Website security is a big issue in 2016.
According to a recent study done by RSA website hacking attempts are on the rise.
But don’t worry, the good guys are working just as hard as the hackers to make sure that your store and your customers’ information is safe.
It helps to mindful of the dangers that could be affecting your store so that you are well equipped to help prevent them from happening. A great place to start is to first understand what you are dealing with.
Here is a clean list of 6 ways hackers will try hack into your website.
1. DDoS Attacks
You might have heard of this in the news recently because it’s what caused the 2016 Australian Online Census failure. A DDoS attack is an attempt to make an online service unavailable by overwhelming it with internet traffic from multiple sources. Hackers accomplish this by creating a network of thousands of unsecure computers, called a “botnet”, in order to flood a website’s servers with page view requests. These “bot” requests prevent legitimate traffic from gaining access to the website. A similar thing can happen if you have a legitimate spike in traffic and your hosting is limited. Hackers set out to overload your site with the aim to take it down completely. Even small amounts of downtime of a site can hurt sales and damage brand reputation. Click here if you want to watch a great YouTube video explaining DDos further.
2. Exploiting out of date systems
The problem with old systems is that when something has been around long enough, hackers have had enough time to figure out any loop holes in the system and exploit them.
It also doesn’t help that older systems and software may not be supported by the company that created them anymore. When something isn’t supported by a host company not only can you no longer receive help desk support for that product, they also aren’t watching for any new ways hackers can get into your software.
Having old, out-of-date software is an open invitation for hackers to come to your site.
3. Through the front door
This is one that people don’t often think about. A lack of physical security can lead to your digital security being compromised. Leave your computer unlocked or door open and you could see your site fall victim to a hacking attack.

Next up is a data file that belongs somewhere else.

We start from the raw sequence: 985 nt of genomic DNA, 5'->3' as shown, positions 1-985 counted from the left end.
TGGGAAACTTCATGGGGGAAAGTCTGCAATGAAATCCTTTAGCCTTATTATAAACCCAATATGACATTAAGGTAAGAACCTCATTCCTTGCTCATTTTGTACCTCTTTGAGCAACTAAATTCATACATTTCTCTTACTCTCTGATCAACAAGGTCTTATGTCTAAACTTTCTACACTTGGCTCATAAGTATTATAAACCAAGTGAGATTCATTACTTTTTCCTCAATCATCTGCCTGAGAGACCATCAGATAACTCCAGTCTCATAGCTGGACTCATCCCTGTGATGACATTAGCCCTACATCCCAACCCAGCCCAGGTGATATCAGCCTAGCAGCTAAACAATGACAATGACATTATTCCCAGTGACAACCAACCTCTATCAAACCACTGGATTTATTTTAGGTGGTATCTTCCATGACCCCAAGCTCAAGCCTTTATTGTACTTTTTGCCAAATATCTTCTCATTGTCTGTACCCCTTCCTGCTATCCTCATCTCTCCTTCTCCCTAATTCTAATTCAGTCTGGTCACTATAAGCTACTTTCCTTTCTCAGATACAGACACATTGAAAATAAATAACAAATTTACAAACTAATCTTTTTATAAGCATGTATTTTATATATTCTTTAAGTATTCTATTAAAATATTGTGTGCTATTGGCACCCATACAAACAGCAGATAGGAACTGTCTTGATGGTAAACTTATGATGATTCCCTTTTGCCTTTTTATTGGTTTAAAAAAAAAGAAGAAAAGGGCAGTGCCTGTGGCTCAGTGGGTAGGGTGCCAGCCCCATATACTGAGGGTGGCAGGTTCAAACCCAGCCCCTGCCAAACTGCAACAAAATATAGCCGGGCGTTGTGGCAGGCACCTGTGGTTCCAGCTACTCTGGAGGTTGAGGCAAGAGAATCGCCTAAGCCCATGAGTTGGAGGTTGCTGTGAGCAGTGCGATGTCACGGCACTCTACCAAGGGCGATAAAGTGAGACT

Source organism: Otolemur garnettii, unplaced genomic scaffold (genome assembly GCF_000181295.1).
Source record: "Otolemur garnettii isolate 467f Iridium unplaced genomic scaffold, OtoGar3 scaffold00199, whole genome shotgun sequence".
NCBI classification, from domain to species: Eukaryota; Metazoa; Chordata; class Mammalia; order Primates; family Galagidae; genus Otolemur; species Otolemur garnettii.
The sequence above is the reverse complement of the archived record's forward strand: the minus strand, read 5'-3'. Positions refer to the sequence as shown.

It’s hard to think that an online hacker would ever show up to your address to gain information but it does happen. Sometimes it’s easier for a hacker to walk through the front door than to get through all of the online security.
Physical security also comes into play when you receive phone calls through your website. A lot of people make the mistake of simply “handing over” website credentials and passwords without verifying who they are actually talking to on the phone.
4. Package Interception
This method is basically like spying on the connection between your customers and your store. Hackers watch unsecure connections and intercept any information transferred across them. This could be personal information, credit card numbers, passwords and login information. Sending anything on an unsecured network may put the data being transferred at risk. You can make sure your network is secure by having a valid SSL certificate.
Everyone has a web form on their site in one way or another. Hackers use these forms to take outside information and inject (there’s the magic word!) a few lines of code or hack into your site. One of the more common injections is an SQL injection where the hacker tries to “break into” the back end of your site in an attempt to gain administrator access. Attempts at hacking using this method are extremely common so most developers will already have solution built in.
6. Password attempts
With the age of Facebook, Twitter and Instagram, our personal information is not really that personal any more. It’s easy for a hacker to gain a lot of information about a person without needing to hack anything. So it goes without saying that hackers simply guessing users’ weak passwords is a real problem. Favourite footy club, dog’s name or daughters birthday are all easy guesses that could not just leave your site wide open but everything else where you have used the same password. It doesn’t take much to increase your password strength.
This security checklist will help you get you started: